A last reward after a long hike in northern Arizona…a view of the San Francisco Peaks from the shore of Marshall Lake (marsh) in the Coconino National Forest, just south and east of Flagstaff. Wouldn’t it be wonderful to live in that cabin in the distance….?
The camera-phone six hundred and some miles away clicked in my daughter’s hand…fingers poked a message into the screen, and the image was transported across digital waves of something/nothingness and caused a small vibration from my phone…and I found it, many hours later, a tiny treasure…full of meaning and memories…of little ones cuddling on my lap, whispered words of “Papa’s mountains,” and the feel of a trail underfoot…images cascading in flashes of recall…sounds of water crashing or quietly rolling down the canyon…a scent of warm summer pine and wildflower…or the comforting wood-smoke on an icy morning while snow crunched underfoot….
I have crossed that bridge dozens of times…under the thick canopy of spring and summer fullness in the trees above, while the heady aroma of the mountains blew light or strong down the canyon….or atop a foot or more of snow piled high and reassuring, while I stood or knelt and made images of Christmas-tree-like reflections in the ice and snow rimmed stream…and then gone home to little one’s arms around my neck…”Did you have a nice hike, Papa…?”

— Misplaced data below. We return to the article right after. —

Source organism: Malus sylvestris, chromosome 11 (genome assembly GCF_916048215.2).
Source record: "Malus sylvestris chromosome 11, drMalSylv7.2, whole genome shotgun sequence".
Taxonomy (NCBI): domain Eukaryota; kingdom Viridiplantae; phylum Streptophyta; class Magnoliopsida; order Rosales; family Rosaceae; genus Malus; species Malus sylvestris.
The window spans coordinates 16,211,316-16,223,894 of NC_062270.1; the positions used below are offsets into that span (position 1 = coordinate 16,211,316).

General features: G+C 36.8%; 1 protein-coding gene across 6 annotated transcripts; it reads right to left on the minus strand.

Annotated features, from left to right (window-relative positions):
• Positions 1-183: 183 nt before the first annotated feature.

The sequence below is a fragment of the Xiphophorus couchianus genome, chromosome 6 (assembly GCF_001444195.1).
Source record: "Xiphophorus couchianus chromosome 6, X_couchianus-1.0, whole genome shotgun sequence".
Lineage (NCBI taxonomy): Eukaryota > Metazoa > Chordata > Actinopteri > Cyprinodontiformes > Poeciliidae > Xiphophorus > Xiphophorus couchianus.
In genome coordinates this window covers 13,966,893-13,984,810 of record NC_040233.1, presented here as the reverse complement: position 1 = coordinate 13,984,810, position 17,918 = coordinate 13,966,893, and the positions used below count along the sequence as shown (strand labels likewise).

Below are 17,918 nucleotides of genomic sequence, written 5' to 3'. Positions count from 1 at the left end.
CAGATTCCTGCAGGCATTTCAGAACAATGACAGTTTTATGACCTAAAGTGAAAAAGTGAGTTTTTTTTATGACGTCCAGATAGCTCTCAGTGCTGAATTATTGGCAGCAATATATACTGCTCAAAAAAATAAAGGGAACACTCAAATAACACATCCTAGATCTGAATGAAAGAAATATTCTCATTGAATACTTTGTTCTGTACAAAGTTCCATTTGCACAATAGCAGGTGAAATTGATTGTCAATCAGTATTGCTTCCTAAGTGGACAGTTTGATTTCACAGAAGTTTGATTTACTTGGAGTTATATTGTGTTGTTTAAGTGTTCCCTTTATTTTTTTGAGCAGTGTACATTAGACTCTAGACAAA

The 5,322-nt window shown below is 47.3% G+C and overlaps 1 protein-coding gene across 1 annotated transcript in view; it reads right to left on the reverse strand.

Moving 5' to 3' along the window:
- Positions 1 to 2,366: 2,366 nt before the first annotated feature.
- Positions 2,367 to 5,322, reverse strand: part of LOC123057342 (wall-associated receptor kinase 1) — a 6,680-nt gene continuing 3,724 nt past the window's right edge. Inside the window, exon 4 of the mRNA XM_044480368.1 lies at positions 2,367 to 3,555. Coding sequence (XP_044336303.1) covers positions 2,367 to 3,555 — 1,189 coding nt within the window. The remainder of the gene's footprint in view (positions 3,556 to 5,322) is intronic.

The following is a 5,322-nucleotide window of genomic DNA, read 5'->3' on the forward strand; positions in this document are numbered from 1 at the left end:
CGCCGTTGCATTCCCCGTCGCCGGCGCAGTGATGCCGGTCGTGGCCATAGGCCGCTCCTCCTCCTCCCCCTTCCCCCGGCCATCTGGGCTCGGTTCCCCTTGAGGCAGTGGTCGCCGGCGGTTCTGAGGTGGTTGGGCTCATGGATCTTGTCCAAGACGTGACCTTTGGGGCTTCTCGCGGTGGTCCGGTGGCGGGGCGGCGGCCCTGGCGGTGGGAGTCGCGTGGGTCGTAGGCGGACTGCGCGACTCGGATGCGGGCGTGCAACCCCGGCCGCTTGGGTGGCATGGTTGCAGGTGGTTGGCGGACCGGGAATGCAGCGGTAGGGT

*Iphound treasure courtesy of K. Brill, 8/31/16, Little Cottonwood Canyon, Salt Lake City, Utah.
When a couple of you mentioned that the man in the last installment of City Paint Phoenix looked like David Bowie, it reminded me that I had previously observed a section of city wall that had actually been decorated with images that were very distinctly Bowie.
The mural is located at 1715 N 7th Street in Phoenix, about one block north of McDowell Road for any local readers….
While I was never a fan, I understand that David Bowie was an iconic figure in the music world for a period that spanned decades.
So instead of blabbing on and on about the guy and his career from any research that I would have had to conduct in order to do so, I will simply offer that I find the mural and the skill of the artist to be rather compelling….
And lastly, to give proper credit for the work, I will close the post with a panel sharing the artist’s information…Maggie Keane…please click on her highlighted name to learn a little more about her.
As always, thank you for visiting and viewing another presentation of iPhound beauty…. If you’d like to view other presentations of street art from both Phoenix and Salt Lake City, you can click on this link to be taken to a continuous scroll of the posts.
It’s been close to two months since I made the almost 190 mile trek north to flee the city and its trappings and find a bit of solitude and soul restoration in the wilderness of the Kaibab National Forest (Williams District) located just south and west of Flagstaff.